Scientists say powerful storms in the United States are the result of global warming

Scientists say powerful storms in the United States are the result of global warming

A series of extremely rare powerful storms have hit the United States in recent weeks, inundating areas affected by prolonged drought, a sign that climate change, when it occurs, is triggering a “climate wave.”

Scientists warn that global warming This means that events that were once rare are now more likely, casting doubt on the models they have long used to predict potential disasters, with the worst yet to come.

At least 40 people died in the past month from storms in Kentucky, Illinois, Texas and Missouri, which inundated areas that, in some cases, had seen little rain for months. In one of these storms, up to 300 mm fell, and this type of heavy rain, according to statistical models, should occur only once every thousand years.

“This is the weather,” tweeted Peter Gleick, co-founder of the Pacific Institute, a nongovernmental organization working on water issues around the world.

It is “caused by the intensification of the global hydrological cycle and how water is distributed around the planet, affected by man-made climate change.”

The warnings that scientists have been giving for decades about the effects of uncontrolled fossil fuel use have become the focus of millions of people.

A warm planet is a place of wild change, where the wetter is wetter and the drought is drier. We see it now.

“What these and other extreme precipitation events have in common is that you need the right set of ingredients for them to happen,” David Novak, director of the National Weather Service’s Center for Weather Prediction, told AFP.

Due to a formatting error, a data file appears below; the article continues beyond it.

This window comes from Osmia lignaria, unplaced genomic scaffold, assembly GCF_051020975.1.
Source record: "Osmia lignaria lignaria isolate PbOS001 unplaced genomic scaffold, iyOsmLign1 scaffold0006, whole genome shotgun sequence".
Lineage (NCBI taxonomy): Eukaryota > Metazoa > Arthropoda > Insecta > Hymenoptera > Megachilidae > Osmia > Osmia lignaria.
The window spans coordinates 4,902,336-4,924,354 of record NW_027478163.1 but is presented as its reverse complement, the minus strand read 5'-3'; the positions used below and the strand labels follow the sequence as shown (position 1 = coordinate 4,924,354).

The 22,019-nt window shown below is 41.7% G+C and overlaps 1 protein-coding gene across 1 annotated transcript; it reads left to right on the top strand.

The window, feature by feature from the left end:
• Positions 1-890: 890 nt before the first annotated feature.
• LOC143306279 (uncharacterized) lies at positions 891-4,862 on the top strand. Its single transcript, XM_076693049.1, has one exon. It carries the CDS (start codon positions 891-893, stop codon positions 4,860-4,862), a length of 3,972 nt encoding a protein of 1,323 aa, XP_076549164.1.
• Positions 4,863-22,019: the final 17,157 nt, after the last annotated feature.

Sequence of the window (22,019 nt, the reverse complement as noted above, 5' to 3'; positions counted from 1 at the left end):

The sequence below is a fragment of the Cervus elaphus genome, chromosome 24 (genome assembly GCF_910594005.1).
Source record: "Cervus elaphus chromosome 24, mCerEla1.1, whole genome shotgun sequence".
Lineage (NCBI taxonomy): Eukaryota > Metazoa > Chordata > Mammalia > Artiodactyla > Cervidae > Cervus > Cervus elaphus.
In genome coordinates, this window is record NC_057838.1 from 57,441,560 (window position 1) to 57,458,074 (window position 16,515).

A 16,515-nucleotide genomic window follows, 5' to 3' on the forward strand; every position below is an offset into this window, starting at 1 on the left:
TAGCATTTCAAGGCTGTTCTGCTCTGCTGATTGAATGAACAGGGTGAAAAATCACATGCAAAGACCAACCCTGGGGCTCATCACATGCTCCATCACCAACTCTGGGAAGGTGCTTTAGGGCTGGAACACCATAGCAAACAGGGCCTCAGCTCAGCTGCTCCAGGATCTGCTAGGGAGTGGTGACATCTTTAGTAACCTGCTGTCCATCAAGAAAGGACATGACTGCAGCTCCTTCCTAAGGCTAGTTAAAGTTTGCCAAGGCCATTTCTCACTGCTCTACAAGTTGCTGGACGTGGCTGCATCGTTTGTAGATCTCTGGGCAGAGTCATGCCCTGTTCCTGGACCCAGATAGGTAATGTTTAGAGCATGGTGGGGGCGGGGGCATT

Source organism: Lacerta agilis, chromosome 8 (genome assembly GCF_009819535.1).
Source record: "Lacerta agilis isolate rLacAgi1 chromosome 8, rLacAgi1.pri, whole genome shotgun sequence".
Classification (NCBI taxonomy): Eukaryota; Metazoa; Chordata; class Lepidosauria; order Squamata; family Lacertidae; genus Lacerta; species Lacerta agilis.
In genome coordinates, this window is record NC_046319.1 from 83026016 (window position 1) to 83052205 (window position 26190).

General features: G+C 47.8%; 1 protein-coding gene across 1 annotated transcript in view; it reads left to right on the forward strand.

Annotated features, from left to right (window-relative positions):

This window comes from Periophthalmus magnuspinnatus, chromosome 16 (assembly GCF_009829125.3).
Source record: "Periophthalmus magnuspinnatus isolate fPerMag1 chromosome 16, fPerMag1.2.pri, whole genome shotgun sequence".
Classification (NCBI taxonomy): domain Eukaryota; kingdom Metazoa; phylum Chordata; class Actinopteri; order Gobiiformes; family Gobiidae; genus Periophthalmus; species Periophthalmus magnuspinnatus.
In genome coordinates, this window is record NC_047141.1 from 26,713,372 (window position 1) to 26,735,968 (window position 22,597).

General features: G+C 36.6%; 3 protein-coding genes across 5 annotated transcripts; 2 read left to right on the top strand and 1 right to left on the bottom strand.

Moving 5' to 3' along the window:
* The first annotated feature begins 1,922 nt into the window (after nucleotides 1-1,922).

“You need moisture, you need atmospheric instability. And you need some kind of feature (…) to run storms.”

Although a storm in Texas, Kentucky, or Illinois is unheard of at this time of year, these events were fraught with excess moisture in the atmosphere, a direct result of the planet’s warming.

“There is an absolute scientific consensus that warmer air can hold more moisture,” Novak told AFP. “There’s more moisture available…to touch these fronts, so you can really be exposed to these really intense rain events.”

The probability of these storms occurring was 0.1% in a given year under pre-industrial conditions, which means that they occurred on average once every thousand years. But the potential for it to occur in a warmer, wetter environment increases exponentially. “Something that was absolutely not bearable, only a little moisture could make it bearable.”Novak said.

Two tropical waves under watch in Florida, USA

Hurricane season is still active on the coasts of the United States, with August, September and October being the most active hurricane months of the year. Despite the weather measurements, it’s still relatively calm at the moment.

This year’s hurricane season is scheduled to begin in June, through the end of November 2022. At that time, there were a total of three tropical storms and no hurricanes.

The National Hurricane Center (CNH) reported in the last hours that two tropical waves are constantly being observed, which are likely to become the next tropical storms of this season.

The first identified wave is moving through the Windward Islands, which, according to CNH experts, are unregulated, which translates to rain and electrical storms. This wave is expected to develop slowly as it moves into the Caribbean Sea this weekend and early next period.

According to the report, meteorologists have identified a 20% chance of turning into a tropical depression or storm in the next five days. Orlando Sentinel.

*With information from AFP.

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